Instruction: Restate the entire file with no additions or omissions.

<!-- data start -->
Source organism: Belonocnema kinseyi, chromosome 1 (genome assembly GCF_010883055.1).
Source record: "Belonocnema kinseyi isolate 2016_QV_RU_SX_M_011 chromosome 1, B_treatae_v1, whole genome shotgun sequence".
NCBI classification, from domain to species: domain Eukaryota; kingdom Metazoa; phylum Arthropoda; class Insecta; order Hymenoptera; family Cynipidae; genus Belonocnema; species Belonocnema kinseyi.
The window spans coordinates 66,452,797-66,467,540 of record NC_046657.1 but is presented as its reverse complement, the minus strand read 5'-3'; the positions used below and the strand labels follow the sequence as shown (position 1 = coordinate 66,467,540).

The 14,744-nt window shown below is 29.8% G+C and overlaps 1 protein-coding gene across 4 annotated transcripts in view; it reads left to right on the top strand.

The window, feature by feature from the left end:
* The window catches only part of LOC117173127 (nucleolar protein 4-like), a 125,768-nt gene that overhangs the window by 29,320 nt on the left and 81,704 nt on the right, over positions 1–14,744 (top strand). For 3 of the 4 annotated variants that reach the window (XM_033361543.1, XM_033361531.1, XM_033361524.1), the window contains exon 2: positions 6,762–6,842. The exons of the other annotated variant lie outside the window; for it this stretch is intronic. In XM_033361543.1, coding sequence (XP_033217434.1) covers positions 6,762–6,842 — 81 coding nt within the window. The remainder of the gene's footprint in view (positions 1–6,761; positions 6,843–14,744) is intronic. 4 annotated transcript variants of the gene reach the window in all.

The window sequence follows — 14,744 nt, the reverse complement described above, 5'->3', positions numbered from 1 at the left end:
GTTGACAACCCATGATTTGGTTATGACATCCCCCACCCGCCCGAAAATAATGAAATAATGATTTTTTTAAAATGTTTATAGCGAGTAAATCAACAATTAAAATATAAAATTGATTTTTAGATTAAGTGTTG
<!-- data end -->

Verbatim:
Source organism: Belonocnema kinseyi, chromosome 1 (genome assembly GCF_010883055.1).
Source record: "Belonocnema kinseyi isolate 2016_QV_RU_SX_M_011 chromosome 1, B_treatae_v1, whole genome shotgun sequence".
NCBI classification, from domain to species: domain Eukaryota; kingdom Metazoa; phylum Arthropoda; class Insecta; order Hymenoptera; family Cynipidae; genus Belonocnema; species Belonocnema kinseyi.
The window spans coordinates 66,452,797-66,467,540 of record NC_046657.1 but is presented as its reverse complement, the minus strand read 5'-3'; the positions used below and the strand labels follow the sequence as shown (position 1 = coordinate 66,467,540).

The 14,744-nt window shown below is 29.8% G+C and overlaps 1 protein-coding gene across 4 annotated transcripts in view; it reads left to right on the top strand.

The window, feature by feature from the left end:
* The window catches only part of LOC117173127 (nucleolar protein 4-like), a 125,768-nt gene that overhangs the window by 29,320 nt on the left and 81,704 nt on the right, over positions 1–14,744 (top strand). For 3 of the 4 annotated variants that reach the window (XM_033361543.1, XM_033361531.1, XM_033361524.1), the window contains exon 2: positions 6,762–6,842. The exons of the other annotated variant lie outside the window; for it this stretch is intronic. In XM_033361543.1, coding sequence (XP_033217434.1) covers positions 6,762–6,842 — 81 coding nt within the window. The remainder of the gene's footprint in view (positions 1–6,761; positions 6,843–14,744) is intronic. 4 annotated transcript variants of the gene reach the window in all.

The window sequence follows — 14,744 nt, the reverse complement described above, 5'->3', positions numbered from 1 at the left end:
GTTGACAACCCATGATTTGGTTATGACATCCCCCACCCGCCCGAAAATAATGAAATAATGATTTTTTTAAAATGTTTATAGCGAGTAAATCAACAATTAAAATATAAAATTGATTTTTAGATTAAGTGTTG